Why Disneyland’s New Tale Of The Lion King Show Is The Most Inclusive Version Of The Story So Far

The Tale of the Lion King performers
(Image credit: Disneyland Resort)

In nearly 100 years of making movies, The Lion King is without question one of the most popular stories that Disney has ever told. The animated original is one of the animation studios’ most successful movies. The recent Lion King remake was also a box office champ, and the Broadway musical has continued to be a huge success to this day. Now, The Lion King is back on another stage, at the Disneyland Resort, but this version of the story is unlike any that have come before, because it’s the first time the tale has been told with an exclusively Black cast.

CinemaBlend recently had a chance to speak with Paul David Bryant, the show director for the brand new Tale of the Lion King show at Disneyland. We asked him what made this version of the story stand out from those that came before, and he explained that, unlike the previous Lion King adventures on screen and stage, this one was designed not only to have an entirely Black cast, but also allowed the performers to be themselves in a way that the previous version of the show did not. Bryant explained…

We’ve got an all African-American cast. We’ve got brand new sets, brand new costumes. And the fun thing is, this time around with our principal costumes and performers, we’re actually allowing our performers to use their own natural hair. So we’re really sitting into the cultural aspect of Tale of the Lion King, so we’re excited about that.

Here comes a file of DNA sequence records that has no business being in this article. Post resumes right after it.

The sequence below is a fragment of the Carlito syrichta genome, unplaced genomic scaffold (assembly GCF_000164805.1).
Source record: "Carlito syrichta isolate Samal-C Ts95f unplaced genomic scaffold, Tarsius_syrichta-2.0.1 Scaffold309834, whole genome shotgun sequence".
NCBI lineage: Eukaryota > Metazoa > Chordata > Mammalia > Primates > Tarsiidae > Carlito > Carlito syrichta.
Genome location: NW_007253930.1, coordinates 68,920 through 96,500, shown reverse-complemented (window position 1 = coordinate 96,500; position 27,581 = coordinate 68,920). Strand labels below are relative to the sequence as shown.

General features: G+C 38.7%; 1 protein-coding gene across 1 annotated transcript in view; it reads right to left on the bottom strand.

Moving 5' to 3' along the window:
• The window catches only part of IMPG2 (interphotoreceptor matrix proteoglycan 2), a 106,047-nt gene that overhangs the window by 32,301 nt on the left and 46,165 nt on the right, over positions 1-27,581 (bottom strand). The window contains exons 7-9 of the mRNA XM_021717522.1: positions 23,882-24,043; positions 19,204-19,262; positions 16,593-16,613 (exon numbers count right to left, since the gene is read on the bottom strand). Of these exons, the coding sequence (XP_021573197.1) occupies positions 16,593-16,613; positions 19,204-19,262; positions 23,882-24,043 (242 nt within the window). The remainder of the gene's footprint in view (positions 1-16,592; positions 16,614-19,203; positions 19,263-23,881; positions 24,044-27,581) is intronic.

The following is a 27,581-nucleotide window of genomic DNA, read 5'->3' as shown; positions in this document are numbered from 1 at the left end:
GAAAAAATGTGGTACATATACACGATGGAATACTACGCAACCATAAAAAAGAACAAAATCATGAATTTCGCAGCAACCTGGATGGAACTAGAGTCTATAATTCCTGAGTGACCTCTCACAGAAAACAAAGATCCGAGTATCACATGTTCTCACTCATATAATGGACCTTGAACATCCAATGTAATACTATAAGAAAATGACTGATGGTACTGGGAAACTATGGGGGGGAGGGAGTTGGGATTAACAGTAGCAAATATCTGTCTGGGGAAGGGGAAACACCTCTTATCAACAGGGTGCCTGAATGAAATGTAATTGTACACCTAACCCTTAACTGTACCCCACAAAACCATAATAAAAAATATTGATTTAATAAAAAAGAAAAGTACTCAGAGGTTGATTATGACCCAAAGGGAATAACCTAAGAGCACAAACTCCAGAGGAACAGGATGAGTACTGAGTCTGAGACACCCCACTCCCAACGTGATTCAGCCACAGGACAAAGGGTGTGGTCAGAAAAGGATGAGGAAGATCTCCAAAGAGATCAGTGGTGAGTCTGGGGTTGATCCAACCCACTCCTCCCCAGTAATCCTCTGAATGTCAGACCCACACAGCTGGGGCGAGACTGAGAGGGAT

The Tale of the Lion King was previously performed at Disney California Adventure, but this new show isn’t simply the same show over again. As Paul David Bryant told us, the sets and costumes are new, and the performers were allowed to represent themselves in a way that they were not before. The fact that previous performers were not allowed to showcase their own hair is certainly something that many would never even realize, but it’s great to see that oversight being rectified. Whether this change was brought about by the wider decision to broaden what Disneyland Cast Members are allowed to look like, or a specific goal to let culture shine through in this specific performance, it’s great to see either way. 

Every time we’ve seen The Lion King story told it’s been done in a new and creative way way. Whether we’re talking about the realistic CGI of the Lion King remake or the creative costumes and puppets used in the Broadway show, Disney has never simply done the same thing over again. With this version of Tale of the Lion King, the audience will get the story they know, but it will be told with a fresh voice, Bryant continued…

The story will always be the same, no matter who’s telling it, but we’re telling it our way with our voices and we’re very proud that Disney is taking this on.

The decision to use exclusively Black voices in this Lion King story is part of a larger initiative from Disney called Reimagine Tomorrow, an attempt to amplify diverse voices within the company. In the DIsney Parks we’ve seen the Jungle Cruise at both Disneyland and Disney World undergo a much needed update. The much discussed Princess and the Frog update to Splash Mountain is also still on the horizon, with potentially a plan to have Splash Mountain updated by 2024.

The Tale of the Lion King is now being performed multiple times a day at the Fantasyland Theater at Disneyland. 

Dirk Libbey
Content Producer/Theme Park Beat

CinemaBlend’s resident theme park junkie and amateur Disney historian. Armchair Imagineer. Epcot Stan. Future Club 33 Member.